BEIJING -- To outside observers, the move may appear to be little more than bureaucratic reshuffling: trim two seats from the nine-member body that governs China by consensus at the pinnacle of the Communist Party.
But the proposal by Chinese leaders to downsize the body, the Politburo Standing Committee, offers one of the clearest windows available into the priorities of the party and the mechanics of power-sharing and factional struggles as the leadership transition nears its climax at a weeklong congress scheduled to open Nov. 8.
The deliberations have taken place in private, in guarded compounds in Beijing and beachside villas east of the capital, but interviews with political insiders paint a portrait of party leaders pushing the change to maximize their holds on power while trying to steer the top echelons of the party away from the sclerosis and cronyism that has set in as more interests have become represented at the top.
Party insiders and political analysts say party leaders, including Hu Jintao, the current party chief and president, and Xi Jinping, his designated successor, are at the moment sticking to an earlier decision to shrink the committee to seven seats, which was the number before 2002, when the committee was expanded in last-minute deal-making before that year's party congress.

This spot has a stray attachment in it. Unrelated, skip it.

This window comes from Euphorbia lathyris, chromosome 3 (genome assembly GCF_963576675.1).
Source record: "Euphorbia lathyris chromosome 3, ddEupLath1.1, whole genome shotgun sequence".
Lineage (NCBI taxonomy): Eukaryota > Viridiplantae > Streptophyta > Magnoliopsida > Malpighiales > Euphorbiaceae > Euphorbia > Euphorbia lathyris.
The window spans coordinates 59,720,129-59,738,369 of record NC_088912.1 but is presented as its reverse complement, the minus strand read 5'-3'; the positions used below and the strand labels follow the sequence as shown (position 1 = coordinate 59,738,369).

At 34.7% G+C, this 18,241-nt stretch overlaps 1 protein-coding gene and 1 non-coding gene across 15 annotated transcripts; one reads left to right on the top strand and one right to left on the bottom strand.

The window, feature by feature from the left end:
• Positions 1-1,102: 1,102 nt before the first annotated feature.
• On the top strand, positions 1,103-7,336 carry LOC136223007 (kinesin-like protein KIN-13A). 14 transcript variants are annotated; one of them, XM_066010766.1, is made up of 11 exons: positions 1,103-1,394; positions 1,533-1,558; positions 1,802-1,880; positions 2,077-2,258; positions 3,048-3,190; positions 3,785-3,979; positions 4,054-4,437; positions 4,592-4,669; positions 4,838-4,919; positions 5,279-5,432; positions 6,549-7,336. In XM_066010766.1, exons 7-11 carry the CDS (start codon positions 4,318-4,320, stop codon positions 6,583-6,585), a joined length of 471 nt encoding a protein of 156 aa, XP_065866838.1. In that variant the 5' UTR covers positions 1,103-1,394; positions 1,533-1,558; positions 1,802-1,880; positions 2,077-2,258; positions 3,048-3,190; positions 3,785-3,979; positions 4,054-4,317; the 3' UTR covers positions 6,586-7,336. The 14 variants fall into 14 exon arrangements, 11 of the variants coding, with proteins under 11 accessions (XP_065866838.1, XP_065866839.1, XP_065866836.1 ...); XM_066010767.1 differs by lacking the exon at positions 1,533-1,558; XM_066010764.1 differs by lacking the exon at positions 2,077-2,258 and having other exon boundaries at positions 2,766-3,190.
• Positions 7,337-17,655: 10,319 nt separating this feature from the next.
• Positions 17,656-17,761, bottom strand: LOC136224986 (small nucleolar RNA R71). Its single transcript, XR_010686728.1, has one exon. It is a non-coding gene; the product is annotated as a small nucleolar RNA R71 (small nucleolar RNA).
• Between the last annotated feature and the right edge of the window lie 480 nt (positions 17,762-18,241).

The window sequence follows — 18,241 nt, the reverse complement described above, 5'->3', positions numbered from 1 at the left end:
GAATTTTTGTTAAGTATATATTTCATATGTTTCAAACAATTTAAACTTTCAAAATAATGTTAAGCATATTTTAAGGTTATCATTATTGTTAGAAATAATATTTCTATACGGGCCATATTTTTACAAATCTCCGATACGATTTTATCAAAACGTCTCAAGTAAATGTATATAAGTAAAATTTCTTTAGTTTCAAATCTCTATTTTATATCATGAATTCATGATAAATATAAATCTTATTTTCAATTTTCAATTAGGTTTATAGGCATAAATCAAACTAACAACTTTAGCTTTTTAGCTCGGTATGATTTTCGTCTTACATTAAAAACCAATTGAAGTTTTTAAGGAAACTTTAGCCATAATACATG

"All the signs and information indicate that this time the standing committee will have seven members," said Chen Ziming, a well-connected political commentator in Beijing who was imprisoned after the 1989 pro-democracy protests. "I think the goal is to increase the efficiency and unity at the top level. Everything is decided in meetings, and with fewer people it's easier to reach decisions."
The committee is a group of aging men with dyed hair and dark suits who make all major decisions about the economy, foreign policy and other issues. Their meetings are not publicized in the state news media. The party chief often presides, but they operate by consensus, which means decisions are generally made only when the members reach agreement.
They also must solicit the input of retired members, now more than a dozen, who at times exert considerable influence, most of all Mr. Hu's 86-year-old predecessor, Jiang Zemin. Mr. Jiang and other elders are deeply engaged in the backstage negotiations to appoint the next generation of leaders.
Members of the committee represent different patronage networks and hold different portfolios -- security, propaganda, the economy and so on -- which can result in competing interests. Business lobbies are represented informally on the committee, and the members often have longstanding ties to China's powerful state-owned enterprises; for example, the current chief of domestic security, Zhou Yongkang, once managed a state-owned oil company and is known to be a defender of the oil industry.